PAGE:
A unique aspect of the MSBS is the introduction of a retention benefit, which is designed to encourage people who have 15 years service to remain in the defence forces until 20 years service or retirement age is reached. The benefit will apply to eligible members, i.e. officers, soldiers and sailors above a certain rank who are members of the MSBS scheme, and will be payable after 15 years of continuous service. Where the member has prospective service (i.e. the period until 20 years service is reached or retirement age) of five years or more, the benefit will be equal to the members annual salary at the time they became eligible for the benefit. Where prospective service is less than five years, there will be a pro-rata benefit. There is also provision for recovery of part of the benefit where the member does not serve until the end of the five year period or until retirement.
Under the DFRDB scheme members generally contribute 5.5% of their salary to the scheme. Under the MSBS members will have the option of contributing at between 5 and 10%.
The main difference in membership is that the MSBS will be open to reservists who are serving three months or more continuous service (under the DFRDB scheme there must be 12 months continuous service and then contributions are compulsory). While such members are excluded from the DFRDB scheme, they will have the option of joining the new scheme. Neither scheme is open to part-time employees, but this is currently irrelevant as there are no part-time employees in the defence forces.
Part of the proposal to establish the MSBS is the establishment of an investment fund for members contributions and the 3% employer productivity contribution. While it is envisaged that the scheme will have its own fund and not form part of the Superannuation Fund Investment Trust, which invests funds from the Commonwealth Superannuation Scheme and the Public Sector Superannuation scheme, it is proposed that SFIT will be the interim manager of the fund. After this initial period, the Trustees will have the option of using other managers.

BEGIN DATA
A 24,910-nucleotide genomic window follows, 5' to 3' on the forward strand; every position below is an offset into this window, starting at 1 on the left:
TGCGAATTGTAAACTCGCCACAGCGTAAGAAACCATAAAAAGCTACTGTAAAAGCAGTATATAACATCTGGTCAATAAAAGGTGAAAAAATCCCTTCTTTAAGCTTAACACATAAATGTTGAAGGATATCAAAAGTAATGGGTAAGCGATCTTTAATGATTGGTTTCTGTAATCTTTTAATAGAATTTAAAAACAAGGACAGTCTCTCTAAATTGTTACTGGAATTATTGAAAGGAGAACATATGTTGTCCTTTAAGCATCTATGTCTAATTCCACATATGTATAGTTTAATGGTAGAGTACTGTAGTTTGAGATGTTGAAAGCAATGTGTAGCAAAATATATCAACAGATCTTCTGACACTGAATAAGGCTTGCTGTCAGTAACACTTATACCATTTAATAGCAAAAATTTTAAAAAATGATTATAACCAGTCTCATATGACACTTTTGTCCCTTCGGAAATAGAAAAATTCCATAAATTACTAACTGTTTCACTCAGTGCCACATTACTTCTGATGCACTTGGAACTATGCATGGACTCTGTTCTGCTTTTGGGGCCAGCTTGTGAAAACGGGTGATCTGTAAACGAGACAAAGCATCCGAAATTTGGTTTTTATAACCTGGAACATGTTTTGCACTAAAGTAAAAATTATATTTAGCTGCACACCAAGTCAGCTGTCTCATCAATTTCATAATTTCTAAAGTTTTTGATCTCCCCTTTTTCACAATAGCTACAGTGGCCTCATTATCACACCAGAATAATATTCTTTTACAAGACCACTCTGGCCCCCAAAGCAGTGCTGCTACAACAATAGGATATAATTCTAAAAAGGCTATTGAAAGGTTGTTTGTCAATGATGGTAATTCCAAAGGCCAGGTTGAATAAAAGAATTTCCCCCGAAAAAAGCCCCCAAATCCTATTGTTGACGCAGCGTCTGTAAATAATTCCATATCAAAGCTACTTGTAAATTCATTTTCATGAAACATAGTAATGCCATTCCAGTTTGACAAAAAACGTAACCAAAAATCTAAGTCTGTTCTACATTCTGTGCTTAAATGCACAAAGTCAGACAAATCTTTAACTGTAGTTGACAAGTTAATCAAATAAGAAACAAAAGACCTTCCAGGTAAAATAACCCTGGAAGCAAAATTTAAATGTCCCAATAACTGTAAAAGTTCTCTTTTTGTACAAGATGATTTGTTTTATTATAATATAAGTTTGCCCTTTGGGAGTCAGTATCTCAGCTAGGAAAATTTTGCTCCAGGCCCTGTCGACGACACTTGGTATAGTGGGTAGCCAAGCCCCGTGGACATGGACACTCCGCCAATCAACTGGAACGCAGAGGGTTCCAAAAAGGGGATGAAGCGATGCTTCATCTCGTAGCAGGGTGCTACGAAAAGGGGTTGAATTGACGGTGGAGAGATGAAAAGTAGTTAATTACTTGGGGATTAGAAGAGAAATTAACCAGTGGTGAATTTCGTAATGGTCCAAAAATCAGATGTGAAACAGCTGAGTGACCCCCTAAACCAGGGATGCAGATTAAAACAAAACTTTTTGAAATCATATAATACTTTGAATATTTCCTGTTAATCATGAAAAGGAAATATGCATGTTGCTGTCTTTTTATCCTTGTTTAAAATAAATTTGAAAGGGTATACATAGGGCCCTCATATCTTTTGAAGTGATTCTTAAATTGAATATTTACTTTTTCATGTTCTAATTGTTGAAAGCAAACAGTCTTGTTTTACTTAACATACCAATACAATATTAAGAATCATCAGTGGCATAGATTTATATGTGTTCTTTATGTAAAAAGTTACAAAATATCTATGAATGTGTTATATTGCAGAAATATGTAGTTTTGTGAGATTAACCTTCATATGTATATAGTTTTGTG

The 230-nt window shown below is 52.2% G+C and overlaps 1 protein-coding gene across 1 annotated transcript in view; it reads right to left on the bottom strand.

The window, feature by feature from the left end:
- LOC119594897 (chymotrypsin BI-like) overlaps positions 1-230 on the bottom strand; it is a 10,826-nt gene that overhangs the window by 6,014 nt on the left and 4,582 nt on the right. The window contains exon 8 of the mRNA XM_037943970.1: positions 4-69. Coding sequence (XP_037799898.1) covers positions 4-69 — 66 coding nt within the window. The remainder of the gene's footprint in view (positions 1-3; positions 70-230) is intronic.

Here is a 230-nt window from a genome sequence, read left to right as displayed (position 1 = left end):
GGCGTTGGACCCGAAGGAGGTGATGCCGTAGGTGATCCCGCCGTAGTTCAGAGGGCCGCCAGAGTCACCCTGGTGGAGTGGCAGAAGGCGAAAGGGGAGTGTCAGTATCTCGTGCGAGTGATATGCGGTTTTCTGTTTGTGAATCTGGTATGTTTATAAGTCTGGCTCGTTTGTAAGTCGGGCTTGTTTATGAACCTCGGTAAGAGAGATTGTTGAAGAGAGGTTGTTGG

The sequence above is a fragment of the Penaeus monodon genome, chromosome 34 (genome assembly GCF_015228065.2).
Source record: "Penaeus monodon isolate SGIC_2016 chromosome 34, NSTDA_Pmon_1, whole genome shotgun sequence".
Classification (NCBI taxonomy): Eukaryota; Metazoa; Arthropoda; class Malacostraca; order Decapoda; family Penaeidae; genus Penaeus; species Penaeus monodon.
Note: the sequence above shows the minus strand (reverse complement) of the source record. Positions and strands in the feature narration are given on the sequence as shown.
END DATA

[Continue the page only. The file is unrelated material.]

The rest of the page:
It is envisaged that there will be long term savings to the Commonwealth in the new scheme. However, there will be increased costs in the short term as the Commonwealth will not have members contributions available as these will be invested in the investment fund. It is expected that there will be net Budgetary costs for approximately 40 years and that in the long term savings will be approximately 2.8% of salary costs for new entrants to the MSBS scheme. 2
Current members of the DFRDB scheme will have the option of transferring to the MSBS for 12 months after commencement of the new scheme. On transfer to the MSBS, members will be credited with their contributions and notional interest on those contributions as if they had been earning interest in the DFRDB scheme. This is to place transferring members in the same position as new members who will be earning interest on their contributions from the start. However, there will be phasing in provisions to discourage members of the DFRDB scheme from transferring to the MSBS and resigning within two years of the transfer. Otherwise, the member would be able to transfer to the MSBS, resign and be able to take the notional interest on their contributions, which would provide an incentive to resign.
1. Joint Committee on Foreign Affairs, Defence and Trade, Personnel Wastage in the Australian Defence Force, p. 347.
2. Report of the Defence Force Retirement and Death Benefit Scheme Review Committee, p. 114.
Bills Digest Service 3 April 1991
Parliamentary Research Service
For further information, if required, contact the Defence Group on 06 2772450.
This Digest does not have any official legal status. Other sources should be consulted to determine the subsequent official status of the Bill.
Commonwealth of Australia 1991
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Published by the Department of the Parliamentary Library, 1991.